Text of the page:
Head and neck positions influence significantly the kinematics of the ridden horse. It is important for riders and trainers to be aware of these effects in dressage training.
We live in a world with an ever-increasing ageing population. Studying healthy ageing and reducing the socioeconomic impact of age-related diseases is a key research priority for the industrialised and developing countries, along with a better mechanistic understanding of the physiology and pathophysiology of ageing that occurs in a number of age-related musculoskeletal disorders. Arthritis and musculoskeletal disorders constitute a major cause of disability and morbidity globally and result in enormous costs for our health and social-care systems. By gaining a better understanding of healthy musculoskeletal ageing and the risk factors associated with premature ageing and senescence, we can provide better care and develop new and better-targeted therapies for common musculoskeletal disorders. This review is the outcome of a two-day multidisciplinary, international workshop sponsored by the Institute of Advanced Studies entitled "Musculoskeletal Health in the 21st Century" and held at the University of Surrey from 30th June-1st July 2015. The aim of this narrative review is to summarise current knowledge of musculoskeletal health, ageing and disease and highlight strategies for prevention and reducing the impact of common musculoskeletal diseases.
SUMMARY The purpose of this study was to determine whether individual limb forces could be calculated accurately from kinematics of trotting and walking horses. We collected kinematic data and measured vertical ground reaction forces on the individual limbs of seven Warmblood dressage horses, trotting at 3.4 m s–1 and walking at 1.6 m s–1 on a treadmill. First, using a segmental model, we calculated from kinematics the total ground reaction force vector and its moment arm relative to each of the hoofs. Second, for phases in which the body was supported by only two limbs, we calculated the individual reaction forces on these limbs. Third, we assumed that the distal limbs operated as linear springs, and determined their force–length relationships using calculated individual limb forces at trot. Finally, we calculated individual limb force–time histories from distal limb lengths. A good correspondence was obtained between calculated and measured individual limb forces. At trot, the average peak vertical reaction force on the forelimb was calculated to be 11.5±0.9 N kg–1 and measured to be 11.7±0.9 N kg–1, and for the hindlimb these values were 9.8±0.7 N kg–1 and 10.0±0.6 N kg–1,respectively. At walk, the average peak vertical reaction force on the forelimb was calculated to be 6.9±0.5 N kg–1 and measured to be 7.1±0.3 N kg–1, and for the hindlimb these values were 4.8±0.5 N kg–1 and 4.7±0.3 N kg–1, respectively. It was concluded that the proposed method of calculating individual limb reaction forces is sufficiently accurate to detect changes in loading reported in the literature for mild to moderate lameness at trot.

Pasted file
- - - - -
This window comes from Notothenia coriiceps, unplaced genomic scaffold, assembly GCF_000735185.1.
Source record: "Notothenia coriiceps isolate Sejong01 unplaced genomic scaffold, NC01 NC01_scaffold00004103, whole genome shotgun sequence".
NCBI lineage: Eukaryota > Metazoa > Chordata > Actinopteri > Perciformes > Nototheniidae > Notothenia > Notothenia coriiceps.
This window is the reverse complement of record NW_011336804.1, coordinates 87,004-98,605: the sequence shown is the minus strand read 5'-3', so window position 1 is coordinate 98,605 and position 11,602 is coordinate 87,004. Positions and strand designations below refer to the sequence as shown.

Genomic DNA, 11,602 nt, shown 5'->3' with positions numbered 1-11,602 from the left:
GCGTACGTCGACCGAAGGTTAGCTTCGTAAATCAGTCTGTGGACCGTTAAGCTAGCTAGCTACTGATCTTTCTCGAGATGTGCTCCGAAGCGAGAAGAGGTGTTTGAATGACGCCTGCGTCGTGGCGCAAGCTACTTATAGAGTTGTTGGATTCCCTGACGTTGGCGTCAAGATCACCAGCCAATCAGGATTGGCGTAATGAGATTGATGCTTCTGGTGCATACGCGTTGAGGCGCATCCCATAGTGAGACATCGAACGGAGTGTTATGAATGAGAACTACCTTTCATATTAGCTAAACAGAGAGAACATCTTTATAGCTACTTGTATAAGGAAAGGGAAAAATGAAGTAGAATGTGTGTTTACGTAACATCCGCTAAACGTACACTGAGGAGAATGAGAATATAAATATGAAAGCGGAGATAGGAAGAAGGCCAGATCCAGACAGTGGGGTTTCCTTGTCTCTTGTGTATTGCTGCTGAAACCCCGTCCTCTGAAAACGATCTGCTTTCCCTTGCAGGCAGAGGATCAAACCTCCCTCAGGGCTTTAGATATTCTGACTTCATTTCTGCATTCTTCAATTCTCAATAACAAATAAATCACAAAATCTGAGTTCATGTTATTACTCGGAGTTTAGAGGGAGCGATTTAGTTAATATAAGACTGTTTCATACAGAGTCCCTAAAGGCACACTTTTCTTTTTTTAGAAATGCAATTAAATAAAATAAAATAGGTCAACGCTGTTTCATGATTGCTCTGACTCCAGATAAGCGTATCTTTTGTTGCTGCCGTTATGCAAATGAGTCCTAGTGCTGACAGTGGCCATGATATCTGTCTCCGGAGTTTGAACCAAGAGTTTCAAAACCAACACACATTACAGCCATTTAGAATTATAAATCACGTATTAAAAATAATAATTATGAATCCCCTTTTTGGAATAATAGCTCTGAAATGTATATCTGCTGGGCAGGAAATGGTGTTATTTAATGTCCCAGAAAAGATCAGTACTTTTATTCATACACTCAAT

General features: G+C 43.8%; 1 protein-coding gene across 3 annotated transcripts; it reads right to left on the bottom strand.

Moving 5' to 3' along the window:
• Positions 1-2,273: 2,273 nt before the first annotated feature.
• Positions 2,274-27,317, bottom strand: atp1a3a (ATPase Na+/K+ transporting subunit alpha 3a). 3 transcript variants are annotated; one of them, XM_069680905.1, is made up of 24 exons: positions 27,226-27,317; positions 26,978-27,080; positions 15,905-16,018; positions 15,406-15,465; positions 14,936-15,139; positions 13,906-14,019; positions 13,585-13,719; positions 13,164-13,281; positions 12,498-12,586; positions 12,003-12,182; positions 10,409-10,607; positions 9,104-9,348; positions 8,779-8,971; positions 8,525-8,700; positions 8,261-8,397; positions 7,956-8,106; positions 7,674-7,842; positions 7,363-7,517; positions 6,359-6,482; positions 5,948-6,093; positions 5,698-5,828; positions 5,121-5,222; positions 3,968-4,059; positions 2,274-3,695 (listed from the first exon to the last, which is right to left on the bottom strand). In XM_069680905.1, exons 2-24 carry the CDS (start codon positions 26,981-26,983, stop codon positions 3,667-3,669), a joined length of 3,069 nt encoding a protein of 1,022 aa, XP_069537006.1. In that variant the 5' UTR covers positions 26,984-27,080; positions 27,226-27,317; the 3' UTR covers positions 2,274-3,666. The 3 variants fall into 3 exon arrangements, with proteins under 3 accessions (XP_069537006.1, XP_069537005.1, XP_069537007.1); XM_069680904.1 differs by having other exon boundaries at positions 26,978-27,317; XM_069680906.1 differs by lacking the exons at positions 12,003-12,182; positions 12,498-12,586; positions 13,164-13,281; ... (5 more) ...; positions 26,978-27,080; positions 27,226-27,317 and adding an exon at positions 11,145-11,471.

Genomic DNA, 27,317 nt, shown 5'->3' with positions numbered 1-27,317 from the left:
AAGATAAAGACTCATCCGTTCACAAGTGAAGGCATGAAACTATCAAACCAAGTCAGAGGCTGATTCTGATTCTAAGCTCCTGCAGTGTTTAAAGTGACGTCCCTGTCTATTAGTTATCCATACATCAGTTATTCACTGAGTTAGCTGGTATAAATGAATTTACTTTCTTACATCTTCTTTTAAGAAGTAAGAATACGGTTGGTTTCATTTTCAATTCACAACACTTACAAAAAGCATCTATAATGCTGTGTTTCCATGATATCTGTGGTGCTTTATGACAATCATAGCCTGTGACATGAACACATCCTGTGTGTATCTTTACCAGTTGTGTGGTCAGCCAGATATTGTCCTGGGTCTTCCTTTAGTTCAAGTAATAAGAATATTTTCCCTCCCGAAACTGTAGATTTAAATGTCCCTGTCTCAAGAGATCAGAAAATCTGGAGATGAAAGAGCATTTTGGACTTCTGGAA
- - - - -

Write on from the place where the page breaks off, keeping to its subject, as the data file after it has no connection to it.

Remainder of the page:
Vertebral kinematics during treadmill locomotion is not identical to over ground locomotion, but the differences are minor. During treadmill locomotion lumbar motion is less, and caution should be therefore taken when interpreting lumbar kinematics.
Back problems are important contributors to poor performance in sport horses. It has been shown that kinematic analysis can differentiate horses with back problems from asymptomatic horses. The underlying mechanism can, however, only be identified in a uniform, experimental setting. Our aim was to determine if induction of back pain in a well-defined site would result in a consistent change in back movement. Back kinematics were recorded at a walk and trot on a treadmill. Unilateral back pain was then induced by injecting lactic acid into the left longissimus dorsi muscle. Additional measurements were done subsequent to the injections. Data were captured during steady state locomotion at 240 Hz using an infrared-based gait analysis system. After the injections, the caudal thoracic back was more extended at both gaits. The back was also bent more to the left at both gaits. However, at the walk, there was a reversed pattern after a week with bending of the back to the unaffected side. Horses with identical back injuries appear to show similar changes in their back kinematics, as compared to the asymptomatic condition. Unilateral back pain seems to result in an increased extension of the back, as well as compensatory lateral movements. Back movements are complex and subtle, and changes are difficult to detect with the human eye. Present-day gait analysis systems can identify changes in the back movement, and knowledge of the relationship between such changes and the site of injury will be of help in better localising and diagnosing disorders of the equine back.